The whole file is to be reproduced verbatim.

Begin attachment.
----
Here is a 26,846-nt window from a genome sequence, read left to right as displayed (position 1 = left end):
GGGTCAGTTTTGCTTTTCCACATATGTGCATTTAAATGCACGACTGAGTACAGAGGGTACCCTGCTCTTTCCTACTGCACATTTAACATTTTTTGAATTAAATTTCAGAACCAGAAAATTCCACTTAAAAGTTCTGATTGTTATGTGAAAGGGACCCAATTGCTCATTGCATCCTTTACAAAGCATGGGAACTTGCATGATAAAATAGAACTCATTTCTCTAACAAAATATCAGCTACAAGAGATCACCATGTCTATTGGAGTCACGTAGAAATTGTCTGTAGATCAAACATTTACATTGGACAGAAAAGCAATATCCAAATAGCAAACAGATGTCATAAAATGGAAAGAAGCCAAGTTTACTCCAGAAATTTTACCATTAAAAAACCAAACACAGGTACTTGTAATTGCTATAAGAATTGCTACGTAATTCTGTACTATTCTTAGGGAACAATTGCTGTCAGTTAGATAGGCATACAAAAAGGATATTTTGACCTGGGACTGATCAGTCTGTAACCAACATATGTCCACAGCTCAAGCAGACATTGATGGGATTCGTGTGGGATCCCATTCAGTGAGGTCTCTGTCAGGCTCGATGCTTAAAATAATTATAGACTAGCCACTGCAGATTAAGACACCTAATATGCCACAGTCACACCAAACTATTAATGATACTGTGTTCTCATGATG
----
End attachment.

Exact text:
Here is a 26,846-nt window from a genome sequence, read left to right as displayed (position 1 = left end):
GGGTCAGTTTTGCTTTTCCACATATGTGCATTTAAATGCACGACTGAGTACAGAGGGTACCCTGCTCTTTCCTACTGCACATTTAACATTTTTTGAATTAAATTTCAGAACCAGAAAATTCCACTTAAAAGTTCTGATTGTTATGTGAAAGGGACCCAATTGCTCATTGCATCCTTTACAAAGCATGGGAACTTGCATGATAAAATAGAACTCATTTCTCTAACAAAATATCAGCTACAAGAGATCACCATGTCTATTGGAGTCACGTAGAAATTGTCTGTAGATCAAACATTTACATTGGACAGAAAAGCAATATCCAAATAGCAAACAGATGTCATAAAATGGAAAGAAGCCAAGTTTACTCCAGAAATTTTACCATTAAAAAACCAAACACAGGTACTTGTAATTGCTATAAGAATTGCTACGTAATTCTGTACTATTCTTAGGGAACAATTGCTGTCAGTTAGATAGGCATACAAAAAGGATATTTTGACCTGGGACTGATCAGTCTGTAACCAACATATGTCCACAGCTCAAGCAGACATTGATGGGATTCGTGTGGGATCCCATTCAGTGAGGTCTCTGTCAGGCTCGATGCTTAAAATAATTATAGACTAGCCACTGCAGATTAAGACACCTAATATGCCACAGTCACACCAAACTATTAATGATACTGTGTTCTCATGATG